Federal Way gun buyback program stirs debate in its effectiveness
Mar 27, 2023, 4:15 PM
(KIRO 7 News)
Federal Way Police collected nearly 200 firearms in its gun buyback program last month — making it the latest city in an ever-growing trend across Washington to reward gun owners with gift cards and cash for depositing unused or unwanted guns.
A third of the guns Federal Way collected were pistols, while rifles and shotguns were the second- and third-most common. A total of $25,000 in gift cards, funded through the police department’s budget, were handed out, according to Mayor Jim Ferrell.
Federal Way police even claimed they ran out of gift cards 30 minutes before the event was supposed to end. Several people still chose to turn in firearms without receiving compensation.
Federal Way’s gun buyback runs out of gift cards early
This trend is reaching national levels, as gun buyback events in Texas and Wisconsin late last year netted approximately 1,350 guns in total.
But while many cities are implementing buybacks to prevent gun violence, research has shown it has led to little reduction in both homicides and suicides in their respective communities.
“It’s a waste of resources if the entities that are sponsoring believe that it’s going to have a positive effect on reducing crime,” said Keith Taylor, an adjunct professor at John Jay College of Criminal Justice, for Pew Research. “But if the purpose is to provide a means for individuals to get rid of weapons from their households that they don’t want to have anymore, it absolutely is a good option.”
Toshio Ferrazares, Joseph J. Sabia, and D. Mark Anderson published a study with the National Bureau of Economic Research backing Pew Research’s claims that gun buyback programs are ineffective.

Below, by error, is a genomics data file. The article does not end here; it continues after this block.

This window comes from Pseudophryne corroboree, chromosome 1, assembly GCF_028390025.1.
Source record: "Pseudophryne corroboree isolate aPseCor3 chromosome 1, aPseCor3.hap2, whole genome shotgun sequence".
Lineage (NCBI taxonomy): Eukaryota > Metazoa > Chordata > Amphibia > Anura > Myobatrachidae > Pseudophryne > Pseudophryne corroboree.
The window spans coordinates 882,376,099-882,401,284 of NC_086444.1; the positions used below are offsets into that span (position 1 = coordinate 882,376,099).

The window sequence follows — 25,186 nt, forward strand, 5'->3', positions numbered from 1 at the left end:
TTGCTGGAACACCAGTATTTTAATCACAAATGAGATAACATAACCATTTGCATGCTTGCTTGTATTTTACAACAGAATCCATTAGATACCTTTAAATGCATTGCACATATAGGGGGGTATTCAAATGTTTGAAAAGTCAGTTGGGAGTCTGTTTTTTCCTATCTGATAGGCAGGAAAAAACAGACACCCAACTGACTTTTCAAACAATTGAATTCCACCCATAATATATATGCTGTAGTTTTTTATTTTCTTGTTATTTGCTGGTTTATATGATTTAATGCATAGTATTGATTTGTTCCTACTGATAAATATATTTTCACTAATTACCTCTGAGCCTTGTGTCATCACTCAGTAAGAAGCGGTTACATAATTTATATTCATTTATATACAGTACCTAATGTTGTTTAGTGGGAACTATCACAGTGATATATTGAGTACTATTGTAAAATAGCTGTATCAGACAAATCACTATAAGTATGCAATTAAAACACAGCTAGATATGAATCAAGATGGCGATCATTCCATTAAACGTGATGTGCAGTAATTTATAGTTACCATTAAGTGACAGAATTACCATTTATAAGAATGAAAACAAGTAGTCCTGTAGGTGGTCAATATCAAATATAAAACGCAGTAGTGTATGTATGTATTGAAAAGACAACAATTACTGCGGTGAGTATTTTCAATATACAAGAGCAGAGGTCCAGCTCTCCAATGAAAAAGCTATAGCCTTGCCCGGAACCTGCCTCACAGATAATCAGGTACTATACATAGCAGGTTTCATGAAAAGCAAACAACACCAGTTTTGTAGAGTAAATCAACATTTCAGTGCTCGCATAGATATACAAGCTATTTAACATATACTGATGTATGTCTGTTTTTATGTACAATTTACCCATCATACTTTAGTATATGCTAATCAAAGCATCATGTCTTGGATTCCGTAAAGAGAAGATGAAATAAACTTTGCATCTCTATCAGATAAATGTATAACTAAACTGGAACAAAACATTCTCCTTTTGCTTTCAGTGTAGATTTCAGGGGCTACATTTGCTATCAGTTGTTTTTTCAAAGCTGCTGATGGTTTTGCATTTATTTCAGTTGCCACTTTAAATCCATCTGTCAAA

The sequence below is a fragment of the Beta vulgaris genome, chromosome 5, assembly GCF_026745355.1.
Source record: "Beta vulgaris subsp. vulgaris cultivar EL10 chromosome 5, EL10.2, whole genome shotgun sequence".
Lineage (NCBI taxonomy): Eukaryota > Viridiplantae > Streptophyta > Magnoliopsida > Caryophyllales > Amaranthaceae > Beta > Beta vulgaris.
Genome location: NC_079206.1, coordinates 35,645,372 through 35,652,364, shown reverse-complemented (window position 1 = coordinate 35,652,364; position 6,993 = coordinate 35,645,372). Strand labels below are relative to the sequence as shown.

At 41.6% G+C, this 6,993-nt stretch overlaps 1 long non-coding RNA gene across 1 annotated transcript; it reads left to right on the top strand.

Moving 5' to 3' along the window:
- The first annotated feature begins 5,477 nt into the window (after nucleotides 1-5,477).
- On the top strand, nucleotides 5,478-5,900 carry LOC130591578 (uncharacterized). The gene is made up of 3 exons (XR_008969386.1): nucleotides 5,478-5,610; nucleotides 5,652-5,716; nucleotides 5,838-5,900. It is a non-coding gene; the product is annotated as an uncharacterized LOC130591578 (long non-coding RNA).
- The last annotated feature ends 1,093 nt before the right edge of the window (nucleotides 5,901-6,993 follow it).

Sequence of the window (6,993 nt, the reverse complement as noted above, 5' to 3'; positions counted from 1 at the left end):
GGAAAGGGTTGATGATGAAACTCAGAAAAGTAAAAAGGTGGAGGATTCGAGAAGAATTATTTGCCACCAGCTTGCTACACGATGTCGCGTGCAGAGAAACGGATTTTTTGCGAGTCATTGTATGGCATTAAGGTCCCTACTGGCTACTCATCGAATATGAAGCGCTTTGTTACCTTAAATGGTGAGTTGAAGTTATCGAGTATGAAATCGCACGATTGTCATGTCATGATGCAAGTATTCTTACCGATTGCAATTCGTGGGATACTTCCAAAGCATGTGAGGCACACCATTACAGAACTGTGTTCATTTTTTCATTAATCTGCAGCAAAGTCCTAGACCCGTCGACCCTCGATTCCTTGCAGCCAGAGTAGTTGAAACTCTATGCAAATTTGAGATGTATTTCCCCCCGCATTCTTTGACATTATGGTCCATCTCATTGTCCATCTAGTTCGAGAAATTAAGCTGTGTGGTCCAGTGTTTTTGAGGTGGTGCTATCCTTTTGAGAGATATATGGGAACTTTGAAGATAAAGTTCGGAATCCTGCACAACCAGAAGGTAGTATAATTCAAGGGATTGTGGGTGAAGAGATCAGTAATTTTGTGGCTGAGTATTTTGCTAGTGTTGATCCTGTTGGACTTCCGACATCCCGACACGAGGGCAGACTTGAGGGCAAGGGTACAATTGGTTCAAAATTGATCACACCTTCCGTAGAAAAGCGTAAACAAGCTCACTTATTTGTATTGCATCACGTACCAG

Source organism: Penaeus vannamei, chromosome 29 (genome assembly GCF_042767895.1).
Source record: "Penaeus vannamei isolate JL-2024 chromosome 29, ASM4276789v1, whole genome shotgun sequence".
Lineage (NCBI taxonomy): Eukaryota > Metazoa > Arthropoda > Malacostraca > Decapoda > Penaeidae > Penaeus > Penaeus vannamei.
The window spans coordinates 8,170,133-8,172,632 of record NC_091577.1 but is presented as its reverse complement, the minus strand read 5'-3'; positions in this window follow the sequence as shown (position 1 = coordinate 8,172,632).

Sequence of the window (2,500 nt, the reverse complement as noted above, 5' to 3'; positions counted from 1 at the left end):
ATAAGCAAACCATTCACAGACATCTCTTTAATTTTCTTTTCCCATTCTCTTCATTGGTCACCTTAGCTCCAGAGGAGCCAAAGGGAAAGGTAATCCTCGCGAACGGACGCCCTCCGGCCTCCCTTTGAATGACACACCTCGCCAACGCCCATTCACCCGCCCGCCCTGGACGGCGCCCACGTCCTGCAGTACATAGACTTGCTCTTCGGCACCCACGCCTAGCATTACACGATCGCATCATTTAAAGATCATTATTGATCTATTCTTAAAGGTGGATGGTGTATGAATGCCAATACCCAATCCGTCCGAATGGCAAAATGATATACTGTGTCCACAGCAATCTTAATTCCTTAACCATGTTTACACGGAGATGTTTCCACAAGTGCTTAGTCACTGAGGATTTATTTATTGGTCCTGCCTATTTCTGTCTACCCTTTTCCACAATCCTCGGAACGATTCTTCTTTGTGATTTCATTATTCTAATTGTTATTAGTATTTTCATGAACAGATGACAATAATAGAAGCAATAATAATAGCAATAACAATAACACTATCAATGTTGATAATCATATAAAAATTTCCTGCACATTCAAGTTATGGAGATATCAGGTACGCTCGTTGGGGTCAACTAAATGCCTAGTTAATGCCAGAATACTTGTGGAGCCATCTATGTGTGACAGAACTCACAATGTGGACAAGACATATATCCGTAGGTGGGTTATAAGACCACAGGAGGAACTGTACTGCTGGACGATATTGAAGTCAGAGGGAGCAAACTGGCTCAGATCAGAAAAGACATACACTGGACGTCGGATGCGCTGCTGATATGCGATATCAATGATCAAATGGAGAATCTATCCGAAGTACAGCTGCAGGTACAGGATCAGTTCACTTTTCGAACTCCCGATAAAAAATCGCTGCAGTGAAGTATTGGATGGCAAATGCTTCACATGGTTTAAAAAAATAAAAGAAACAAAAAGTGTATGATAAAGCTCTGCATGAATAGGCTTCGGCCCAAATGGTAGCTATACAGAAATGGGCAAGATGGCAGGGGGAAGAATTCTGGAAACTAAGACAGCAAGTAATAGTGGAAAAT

“Using data from the National Incident Based Reporting System, we find no evidence that gun buyback programs reduce gun crime,” their research read. “Given our estimated null findings, with 95% confidence, we can rule out decreases in firearm-related crime of greater than 1.1% during the year following a buyback.”
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Part of the debate on its ineffectiveness comes from the voluntary aspect, meaning these buyback programs have been used as a way to spring-clean old junk. A small percentage of turned-in guns are not even operable.
This has led to some Democratic candidates embracing the idea of mandatory gun buybacks, pushing for legislation requiring Americans with high-capacity assault weapons to trade them in. Most recently, former U.S. Representative Beto O’Rourke, Vice President Kamala Harris, and Senator Corey Booker have all expressed their support for this. All three ran for president under the Democratic ticket in 2020.
Most Republicans and even some Democrats immediately voiced their disapproval of this idea, including Democratic West Virginia Sen. Joe Manchin, who told reporters, “I can tell you one thing: Beto O’Rourke’s not taking my guns away from me. You tell Beto that, ok?”
There are no government estimates on what a national gun buyback program might cost, but an analysis from The Trace, a national news outlet covering guns, estimated a mandatory nationwide buyback program would cost at least $1 billion.
The Institute of Labor Economics estimated the cost of a national buyback program for handguns most often used in violent crimes would cost approximately $7.6 billion, with the estimate failing to account for labor costs for law enforcement and other government personnel.
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